Make sure BP pays for all the damage it did


With news that an expected trial over the 2010 Deepwater Horizon oil spill is being delayed until January 2013 and reports of a settlement in the works, BP is again trying to avoid paying all it owes to the Gulf of Mexico, even while netting $25.7 billion in profits in 2011. It is time for BP to commit to restoring the entire ecosystem that was affected by the Deepwater Horizon spill. This would truly revitalize the economy of the gulf.

BP says it wants to "make it right" in the wake of the gulf oil disaster. To know how to fully make it right, we have to consider what went wrong: The Deepwater Horizon tragedy took the lives of 11 men, wrecked the Gulf Coast economy as it was recovering from hard economic times, and significantly damaged fish, wildlife and natural ecosystems of the Gulf Coast.

If recent news reports are true, BP is proposing to settle for less than half of what it could face at trial. This would be an unacceptable and unjust result for the American people. The Gulf of Mexico is a national treasure, and though the gulf states suffered the brunt of the impacts, we owe it to all Americans to ensure that BP pays for all the damage it caused.

According to the Oil Pollution Act, a responsible party is liable for actual damages and cleanup costs. This includes harm to natural resources and the loss of services that healthy ecosystems provide to the public. The science is still under way to assess the extent of the environmental damage caused by the illegal discharge, and the public does not have access to all of the available scientific data, but amounts paid in similar disasters suggest the potential scope of OPA liability.

For example, following the 1989 grounding of the Exxon Valdez tanker in Prince William Sound, Exxon paid the equivalent of $152 per gallon in 2012 dollars. Approximately 206 million gallons were released in the gulf oil disaster. If BP and the U.S. government were to settle for a similar per-gallon amount, the compensatory restoration amount alone would be over $31 billion.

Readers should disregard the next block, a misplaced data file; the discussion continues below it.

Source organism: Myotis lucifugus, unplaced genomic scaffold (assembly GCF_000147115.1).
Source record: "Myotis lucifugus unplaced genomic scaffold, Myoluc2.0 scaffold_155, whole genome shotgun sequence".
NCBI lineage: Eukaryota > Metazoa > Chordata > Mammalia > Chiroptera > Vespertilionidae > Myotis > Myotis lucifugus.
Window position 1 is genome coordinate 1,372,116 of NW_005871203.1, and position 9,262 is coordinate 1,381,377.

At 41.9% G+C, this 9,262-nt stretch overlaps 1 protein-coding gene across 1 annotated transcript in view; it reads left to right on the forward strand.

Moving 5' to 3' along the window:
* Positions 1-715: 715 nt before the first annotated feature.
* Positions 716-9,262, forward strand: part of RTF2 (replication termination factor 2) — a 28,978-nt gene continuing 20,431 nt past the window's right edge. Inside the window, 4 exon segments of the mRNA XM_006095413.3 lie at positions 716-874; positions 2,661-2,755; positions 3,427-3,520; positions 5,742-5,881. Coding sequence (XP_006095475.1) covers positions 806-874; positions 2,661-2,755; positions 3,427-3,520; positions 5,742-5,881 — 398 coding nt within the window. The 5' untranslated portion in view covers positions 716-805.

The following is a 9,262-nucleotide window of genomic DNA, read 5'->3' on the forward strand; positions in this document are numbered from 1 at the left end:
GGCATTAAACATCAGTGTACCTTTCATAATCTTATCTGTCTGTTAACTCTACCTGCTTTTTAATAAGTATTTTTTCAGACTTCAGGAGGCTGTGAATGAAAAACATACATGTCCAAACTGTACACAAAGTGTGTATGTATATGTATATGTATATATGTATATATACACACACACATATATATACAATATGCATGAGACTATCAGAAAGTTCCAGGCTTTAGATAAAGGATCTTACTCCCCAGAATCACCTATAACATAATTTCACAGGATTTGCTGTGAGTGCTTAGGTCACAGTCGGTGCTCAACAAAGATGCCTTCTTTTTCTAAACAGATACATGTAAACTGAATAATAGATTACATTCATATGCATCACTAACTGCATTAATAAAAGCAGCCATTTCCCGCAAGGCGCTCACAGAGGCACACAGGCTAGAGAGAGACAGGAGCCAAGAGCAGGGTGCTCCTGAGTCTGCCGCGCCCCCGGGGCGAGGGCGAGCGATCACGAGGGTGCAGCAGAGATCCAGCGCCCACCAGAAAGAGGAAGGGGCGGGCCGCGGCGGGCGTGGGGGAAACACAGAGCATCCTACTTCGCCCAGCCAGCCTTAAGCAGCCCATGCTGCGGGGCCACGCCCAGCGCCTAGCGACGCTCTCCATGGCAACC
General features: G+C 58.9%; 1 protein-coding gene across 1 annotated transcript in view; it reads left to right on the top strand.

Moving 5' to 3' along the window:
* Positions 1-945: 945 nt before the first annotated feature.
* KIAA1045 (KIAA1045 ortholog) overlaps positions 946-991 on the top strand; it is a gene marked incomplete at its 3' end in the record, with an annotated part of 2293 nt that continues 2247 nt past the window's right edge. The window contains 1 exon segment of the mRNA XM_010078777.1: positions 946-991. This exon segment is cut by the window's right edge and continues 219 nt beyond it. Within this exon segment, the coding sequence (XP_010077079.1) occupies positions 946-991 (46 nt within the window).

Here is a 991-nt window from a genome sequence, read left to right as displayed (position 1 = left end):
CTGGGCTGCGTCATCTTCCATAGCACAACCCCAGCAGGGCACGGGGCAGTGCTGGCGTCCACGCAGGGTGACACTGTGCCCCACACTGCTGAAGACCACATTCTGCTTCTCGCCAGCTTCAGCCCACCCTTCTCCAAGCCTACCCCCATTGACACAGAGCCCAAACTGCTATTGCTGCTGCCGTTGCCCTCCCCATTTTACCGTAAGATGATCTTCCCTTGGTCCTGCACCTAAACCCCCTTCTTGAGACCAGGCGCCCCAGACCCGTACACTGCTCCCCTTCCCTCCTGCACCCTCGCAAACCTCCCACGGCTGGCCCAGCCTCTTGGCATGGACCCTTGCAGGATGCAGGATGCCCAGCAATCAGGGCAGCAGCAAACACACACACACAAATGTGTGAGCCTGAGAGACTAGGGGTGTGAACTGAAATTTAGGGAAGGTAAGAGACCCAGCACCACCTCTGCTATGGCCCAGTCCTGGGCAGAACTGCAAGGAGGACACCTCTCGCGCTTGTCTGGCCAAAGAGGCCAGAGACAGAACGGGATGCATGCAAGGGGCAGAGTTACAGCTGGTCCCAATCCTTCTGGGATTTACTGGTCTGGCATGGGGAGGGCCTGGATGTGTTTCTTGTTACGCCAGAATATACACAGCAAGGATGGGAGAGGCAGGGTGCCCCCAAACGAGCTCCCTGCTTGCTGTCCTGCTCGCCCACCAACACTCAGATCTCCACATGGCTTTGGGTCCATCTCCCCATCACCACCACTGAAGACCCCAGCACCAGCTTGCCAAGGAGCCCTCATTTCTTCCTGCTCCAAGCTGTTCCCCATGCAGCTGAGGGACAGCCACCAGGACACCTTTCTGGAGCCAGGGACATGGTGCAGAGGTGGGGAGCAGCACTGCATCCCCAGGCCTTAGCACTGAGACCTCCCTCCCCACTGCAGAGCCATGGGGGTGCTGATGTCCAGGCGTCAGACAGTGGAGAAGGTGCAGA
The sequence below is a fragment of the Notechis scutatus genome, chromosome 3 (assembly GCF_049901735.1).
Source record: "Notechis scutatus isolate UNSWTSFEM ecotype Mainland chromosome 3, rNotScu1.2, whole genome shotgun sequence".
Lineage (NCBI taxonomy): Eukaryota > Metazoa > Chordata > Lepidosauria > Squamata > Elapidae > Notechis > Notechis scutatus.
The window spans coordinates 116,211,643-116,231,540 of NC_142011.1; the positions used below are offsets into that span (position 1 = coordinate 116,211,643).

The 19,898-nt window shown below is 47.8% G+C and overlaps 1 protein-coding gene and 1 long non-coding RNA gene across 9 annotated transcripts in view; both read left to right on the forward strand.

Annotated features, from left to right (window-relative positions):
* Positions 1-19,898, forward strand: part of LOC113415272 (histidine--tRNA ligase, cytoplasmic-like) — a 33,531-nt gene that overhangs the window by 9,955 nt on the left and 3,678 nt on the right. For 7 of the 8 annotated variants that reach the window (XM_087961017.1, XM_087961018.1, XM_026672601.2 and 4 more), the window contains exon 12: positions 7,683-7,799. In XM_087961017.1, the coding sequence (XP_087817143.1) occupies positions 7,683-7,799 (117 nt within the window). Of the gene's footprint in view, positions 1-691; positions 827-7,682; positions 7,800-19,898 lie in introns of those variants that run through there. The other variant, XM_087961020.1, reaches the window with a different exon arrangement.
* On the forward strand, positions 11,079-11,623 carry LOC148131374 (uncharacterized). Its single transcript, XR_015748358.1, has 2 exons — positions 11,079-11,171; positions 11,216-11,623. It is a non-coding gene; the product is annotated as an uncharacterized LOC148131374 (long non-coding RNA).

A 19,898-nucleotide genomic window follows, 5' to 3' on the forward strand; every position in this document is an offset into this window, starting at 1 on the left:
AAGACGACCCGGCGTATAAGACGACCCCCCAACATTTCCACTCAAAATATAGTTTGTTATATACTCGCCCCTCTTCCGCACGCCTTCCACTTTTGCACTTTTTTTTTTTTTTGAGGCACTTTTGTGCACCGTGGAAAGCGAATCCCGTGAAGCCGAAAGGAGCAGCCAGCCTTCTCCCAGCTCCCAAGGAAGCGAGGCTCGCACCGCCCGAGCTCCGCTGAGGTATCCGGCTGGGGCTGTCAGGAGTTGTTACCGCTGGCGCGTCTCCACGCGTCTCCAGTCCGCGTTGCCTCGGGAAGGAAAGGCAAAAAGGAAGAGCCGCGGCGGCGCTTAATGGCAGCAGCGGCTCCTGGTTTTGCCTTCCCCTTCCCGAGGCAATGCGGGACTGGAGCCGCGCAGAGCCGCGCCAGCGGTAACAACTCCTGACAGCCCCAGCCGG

Additionally, under the Clean Water Act BP can face penalties of $1,100 per barrel of oil spilled, but recent pleadings by the Justice Department suggest there is evidence BP was grossly negligent, which would increase those fines to $4,300 per barrel spilled. With 4.9 million barrels of oil released from the well, BP would be responsible for an additional $5 billion to $21 billion in Clean Water Act civil fines alone, and potentially millions of dollars in civil fines for the discharge of methane gas from the well.

In addition, BP should be required to pay every penny it owes for criminal violations of the Clean Water Act, Migratory Bird Treaty Act, Marine Mammal Protection Act, Endangered Species Act and Outer Continental Shelf Lands Act, which should amount to additional hundreds of millions of dollars, if not more.

BP and its co-defendants are required by law to fully restore the gulf's natural resources to their predisaster condition, cover ongoing cleanup costs, and pay tens of billions of dollars of civil and criminal penalties. Allowing BP to pay significantly less than what is required under law, and less than what is needed to restore the gulf, would send the wrong message about accountability for environmental wrongdoing of this magnitude.

There is a broader, long-term vision for a renewed gulf in the wake of disaster: revitalization and restoration of its wetlands, fisheries and coastal and marine habitats and, ultimately, its people. Whether there is a trial or a settlement, making the gulf whole again, and even better, should be the highest priority. BP should stop shortchanging the gulf, embrace this vision, and get to work to really "make it right."

Larry Schweiger, bottom left, is president and CEO of the National Wildlife Federation. David Yarnold is president and CEO of the National Audubon Society. They wrote this exclusively for the Tampa Bay Times.